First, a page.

(Bio by Rocco Stilo)
German-born (1935) veteran pianist, vibraphonist, arranger, conductor and composer Karl Berger, also founder and director in 1972 of the Creative Music Studio, started his career in first '60s, playing also with several jazz giants, as in the live Copenhagen 1963 & Hilversum 1966, with Don Cherry, Archie Shepp and Gato Barbieri. His first studio album was Jazz Da Camera, an EP recorded in july 1963 on piano, in a quartet with flute, bass and drums. Before Transfiguration (january 1967), a collaborative album played on vibraphone with the Rolf + Joachim Khn Quintet, and the session in Don Cherry's Symphony For Improvisers (september 1966), he came to his first full credited album, From Now On (december 1966), seven tracks free improvised on vibraphone along with Carlos Ward (alto sax), Henry Grimes (bass) and Ed Blackwell (drums). In the same lineup Dave Holland replaced Henry Grimes for Tune In (july and august 1969), an experience more post-bop influenced. Previously, he played in Don Cherry's Eternal Rhythm session (november 1968). After having collaborated in John McLaughlin's Where Fortune Smiles (may 1970), he recorded We Are You (november 1971), playing vibraphone, piano and marimba, along with Peter Kowald (bass), Allen Blairman (drums) and his wife Ingrid Sertso (vocals), particulrly the 18-minute Easy Suite. With Silence (june 1972) was composed and played on vibes and marimba in a quartet along with Japan pianist Masahiko Satoh. The DoLP The Peace Church Concerts gathers two long (the 38-minute Space In Time and the 45-minute Silence In Sound) compositions live performed on piano and vibraphone in may 1974 along with Dave Holland (bass), Richard Teitelbaum (sinthesizer), Ilene Marder (flute), Bob Moses (percussion), Garrett List (trombone) and Betty McDonald (violin), and his wife Ingrid (vocals). Just Play (march 1976) is a duo album along with drummer Ed Blackwell, two long (30 and 27 minutes) suites free improvised on vibraphone and balafon. All Kinds Of Time (april 1976) documents five tracks on piano, vibraphone and balafon in another duo, with bassist Dave Holland. With the same instruments, Interludes (may 1977), his first solo album, gathers ten pieces basically improvised. The DoLP Changing The Time (november 1977 and january 1978) is a collaboration with his wife Ingrid, who, on vocals and percussion, accompanies the husband on piano, vibraphone, hafrmonium and balaphone. The rare DoLP United Patchwork (november 1977), credited to Musica Elettronica Viva, gathered a notable lineup with Berger on piano, electric piano and vibraphone, Garrett List (trombone), Richard Teitelbaum (synthesizer), who composed the 23-minute Via della Luce, Steve Lacy (soprano sax), who composed the 10-minute Fox, and Alvin Curran (synthesizer, piano, vocals and flugelhorn), who composed the 14-minute Psalm. Another duo collaboration, with altoist Lee Konitz, yielded Seasons Change (october 1979). The ensemble Woodstock Workshop Orchestra, comprising of, among others, Tom Cora (cello), Lee Konitz (alto sax), Oliver Lake (sax and flute), Trilok Gurtu (percussion), James Harvey (trombone) and Leroy Jenkins (violin), produced two live albums: New Moon (july 1979), that gathered five pieces, notably the 17-minute Smile, and Live At The Donaueschingen Music Festival (october 1979), that added Don Cherry on trumpet and flute. After a hiatus, Again And Again (march 1985) was produced in Japan, documenting a collaboration of shakuhachi player Hozan Yamamoto, a foray in jazz fusion. The soul funky Jazz Dance (may 1986), was cocredited with his wife, and played on vibraphone and various keyboards. The rare Transit, released by Italian label Black Saint (august 1986) was a trio on vibraphone with Dave Holland and Ed Blackwell. After another hiatus, Transparencies (january 1989) documents a collective experience played on piano, vibraphone and balafon with american bassist Anthony Cox, drummer Tom Tedesco and guitarist Jack De Salvo. The trio with Blackwell and Holland returned in Crystal Fire (april 1991), featuring notably the namesake 31-minute suite, basically free. The DoLP Conversations (march 1994) sports a collective experience with James Blood Ulmer (guitar), Carlos Ward (sax and flute), Dave Holland (bass), Mark Feldman (violin), Ray Anderson (trombone) and the wife Ingrid (vocals). The twelve pieces gathered documented a mixing of post-bop and contemporary jazz. His Orchestra is documented in No Man Is An Island (october 1995), a nine movement suite free improvised. His Friends are a project comprising of John Lindberg (bass), Tani Tabbal (drums), Frank Moebius and Peter Einhorn (guitars), Ray Spiegel (tabla), Peter Apfelbaum (tenor sax), Annemarie Roelofs (violin) and his wife Ingrid, documented in Around (may 1990) and Stillpoint (november 2001). 2 X 2 gathers three different studio sessions (march 1991, june 1992 and may 2000) recorded on piano and vibraphone along with John Tchicai (saxes and clarinet) and Vitold Rek (bass). Strangely Familiar (february 2010) collects 17 "piano solo" miniatures mixing jazz and classical. After The Storm (november 2012) documents a collaboration with guitarist Philip Gibbs and vocalist Mossa Bildner, that yielded the 20-minute title-track. The seven-movement suite Gently Unfamiliar (november 2013) was a piano trio along with Joe Fonda (bass) and Harvey Sorgen (drums). Latest years were dedicated to collaborative albums: Reverie (march 2014), The Art Of The Improv Trio Volume 1 (may 2016) and The Hitchhiker (july 2015) with Ivo Perelman; Moon (december 2013 and january 2014), with Kirk Knuffke. Berger also was arranger for rock artists, particularly Bill Laswell.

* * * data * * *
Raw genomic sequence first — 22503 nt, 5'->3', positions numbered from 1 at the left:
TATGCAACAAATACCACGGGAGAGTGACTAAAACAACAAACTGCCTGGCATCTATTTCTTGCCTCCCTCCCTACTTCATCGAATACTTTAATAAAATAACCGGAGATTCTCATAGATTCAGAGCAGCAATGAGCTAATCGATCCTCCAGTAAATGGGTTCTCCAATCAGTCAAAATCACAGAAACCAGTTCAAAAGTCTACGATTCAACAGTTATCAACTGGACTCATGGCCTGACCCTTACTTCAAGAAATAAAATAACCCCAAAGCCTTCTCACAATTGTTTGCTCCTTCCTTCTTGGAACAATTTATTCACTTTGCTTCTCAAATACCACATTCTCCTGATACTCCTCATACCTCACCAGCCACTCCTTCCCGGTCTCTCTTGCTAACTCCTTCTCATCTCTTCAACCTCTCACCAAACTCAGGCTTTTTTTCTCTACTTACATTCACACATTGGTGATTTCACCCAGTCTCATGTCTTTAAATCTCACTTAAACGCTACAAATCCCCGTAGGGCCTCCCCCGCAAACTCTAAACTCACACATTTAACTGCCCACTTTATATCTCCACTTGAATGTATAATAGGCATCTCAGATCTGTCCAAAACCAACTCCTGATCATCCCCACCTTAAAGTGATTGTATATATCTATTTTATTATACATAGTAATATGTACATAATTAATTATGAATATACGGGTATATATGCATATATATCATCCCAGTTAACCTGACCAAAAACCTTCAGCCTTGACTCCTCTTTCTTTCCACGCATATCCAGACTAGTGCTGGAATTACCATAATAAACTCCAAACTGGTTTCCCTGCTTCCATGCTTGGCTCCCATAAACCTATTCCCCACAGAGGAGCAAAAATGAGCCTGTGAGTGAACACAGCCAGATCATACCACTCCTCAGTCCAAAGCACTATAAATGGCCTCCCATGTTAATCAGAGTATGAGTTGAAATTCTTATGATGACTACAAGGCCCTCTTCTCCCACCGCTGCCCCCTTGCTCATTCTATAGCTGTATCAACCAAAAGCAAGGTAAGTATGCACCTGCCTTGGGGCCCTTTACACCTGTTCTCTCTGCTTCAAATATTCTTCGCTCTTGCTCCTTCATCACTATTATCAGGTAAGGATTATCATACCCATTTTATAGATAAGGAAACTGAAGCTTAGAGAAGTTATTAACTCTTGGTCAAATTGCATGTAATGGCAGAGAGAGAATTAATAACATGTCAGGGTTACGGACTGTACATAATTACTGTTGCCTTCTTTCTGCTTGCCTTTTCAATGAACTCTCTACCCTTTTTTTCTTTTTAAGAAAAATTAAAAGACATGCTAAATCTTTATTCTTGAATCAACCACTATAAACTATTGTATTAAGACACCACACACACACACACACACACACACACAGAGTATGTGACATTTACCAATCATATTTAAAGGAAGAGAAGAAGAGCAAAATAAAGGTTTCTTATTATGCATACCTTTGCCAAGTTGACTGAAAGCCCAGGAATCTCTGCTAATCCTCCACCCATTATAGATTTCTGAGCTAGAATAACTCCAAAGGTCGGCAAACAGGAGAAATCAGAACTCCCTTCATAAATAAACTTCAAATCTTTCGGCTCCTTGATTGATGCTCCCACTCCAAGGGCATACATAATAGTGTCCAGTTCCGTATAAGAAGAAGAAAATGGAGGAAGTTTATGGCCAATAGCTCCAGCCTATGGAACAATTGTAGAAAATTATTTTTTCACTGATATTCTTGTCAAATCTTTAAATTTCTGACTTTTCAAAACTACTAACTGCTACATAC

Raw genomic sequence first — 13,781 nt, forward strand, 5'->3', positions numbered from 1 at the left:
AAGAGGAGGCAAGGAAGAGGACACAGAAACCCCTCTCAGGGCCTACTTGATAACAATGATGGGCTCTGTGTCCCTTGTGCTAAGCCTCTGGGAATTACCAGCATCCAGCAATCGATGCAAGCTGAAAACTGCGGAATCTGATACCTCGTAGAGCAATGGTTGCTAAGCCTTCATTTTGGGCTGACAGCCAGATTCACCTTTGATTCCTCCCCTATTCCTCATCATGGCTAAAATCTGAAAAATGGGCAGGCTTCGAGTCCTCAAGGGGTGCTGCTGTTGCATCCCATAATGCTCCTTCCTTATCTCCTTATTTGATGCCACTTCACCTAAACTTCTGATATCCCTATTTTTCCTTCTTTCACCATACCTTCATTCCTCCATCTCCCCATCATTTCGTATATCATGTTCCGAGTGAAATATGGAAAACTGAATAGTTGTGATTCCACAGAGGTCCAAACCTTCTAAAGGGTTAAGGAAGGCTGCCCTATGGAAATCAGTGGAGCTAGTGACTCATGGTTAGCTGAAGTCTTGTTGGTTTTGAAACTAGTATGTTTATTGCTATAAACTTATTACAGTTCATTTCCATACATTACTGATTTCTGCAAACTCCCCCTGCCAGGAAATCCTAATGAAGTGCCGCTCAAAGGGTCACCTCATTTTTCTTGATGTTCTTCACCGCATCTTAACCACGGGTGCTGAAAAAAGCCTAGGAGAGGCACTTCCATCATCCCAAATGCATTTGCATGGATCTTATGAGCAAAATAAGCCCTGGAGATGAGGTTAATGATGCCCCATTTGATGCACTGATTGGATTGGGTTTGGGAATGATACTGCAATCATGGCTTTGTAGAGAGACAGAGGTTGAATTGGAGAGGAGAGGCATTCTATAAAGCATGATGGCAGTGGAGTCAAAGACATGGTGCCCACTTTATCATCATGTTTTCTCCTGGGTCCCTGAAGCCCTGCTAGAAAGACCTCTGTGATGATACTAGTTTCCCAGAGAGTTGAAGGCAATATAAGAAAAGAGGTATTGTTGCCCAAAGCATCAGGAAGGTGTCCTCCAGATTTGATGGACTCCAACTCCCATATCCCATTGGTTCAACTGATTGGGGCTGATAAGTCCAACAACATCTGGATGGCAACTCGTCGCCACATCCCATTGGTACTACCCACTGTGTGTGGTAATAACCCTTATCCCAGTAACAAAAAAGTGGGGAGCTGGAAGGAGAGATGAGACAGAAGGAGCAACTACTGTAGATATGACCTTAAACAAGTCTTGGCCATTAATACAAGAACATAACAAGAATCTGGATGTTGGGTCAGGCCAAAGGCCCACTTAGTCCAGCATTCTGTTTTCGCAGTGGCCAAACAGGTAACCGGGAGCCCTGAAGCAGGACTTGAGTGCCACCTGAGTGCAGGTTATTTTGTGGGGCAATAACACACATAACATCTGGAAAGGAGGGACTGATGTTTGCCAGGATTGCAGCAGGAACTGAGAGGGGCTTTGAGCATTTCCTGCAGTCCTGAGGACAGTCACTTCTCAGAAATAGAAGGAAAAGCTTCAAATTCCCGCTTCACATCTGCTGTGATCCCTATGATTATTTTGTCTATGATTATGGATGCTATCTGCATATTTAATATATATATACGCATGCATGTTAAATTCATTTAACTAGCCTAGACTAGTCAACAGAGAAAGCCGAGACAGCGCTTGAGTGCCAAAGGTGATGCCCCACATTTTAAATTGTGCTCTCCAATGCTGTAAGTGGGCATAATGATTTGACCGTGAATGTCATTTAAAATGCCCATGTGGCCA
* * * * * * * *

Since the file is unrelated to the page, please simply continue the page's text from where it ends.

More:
The double-disc set Conjure
(march 2014) was a collaboration with
Jason Kao Hwang on violin & viola.
Heart Is A Melody (april 2022) documents a collaboration between Berger and Kirk Knuffke (cornet), with the rhythm section of Jay Anderson (bass) and Matt Wilson (drums).
Karl Berger died in 2023.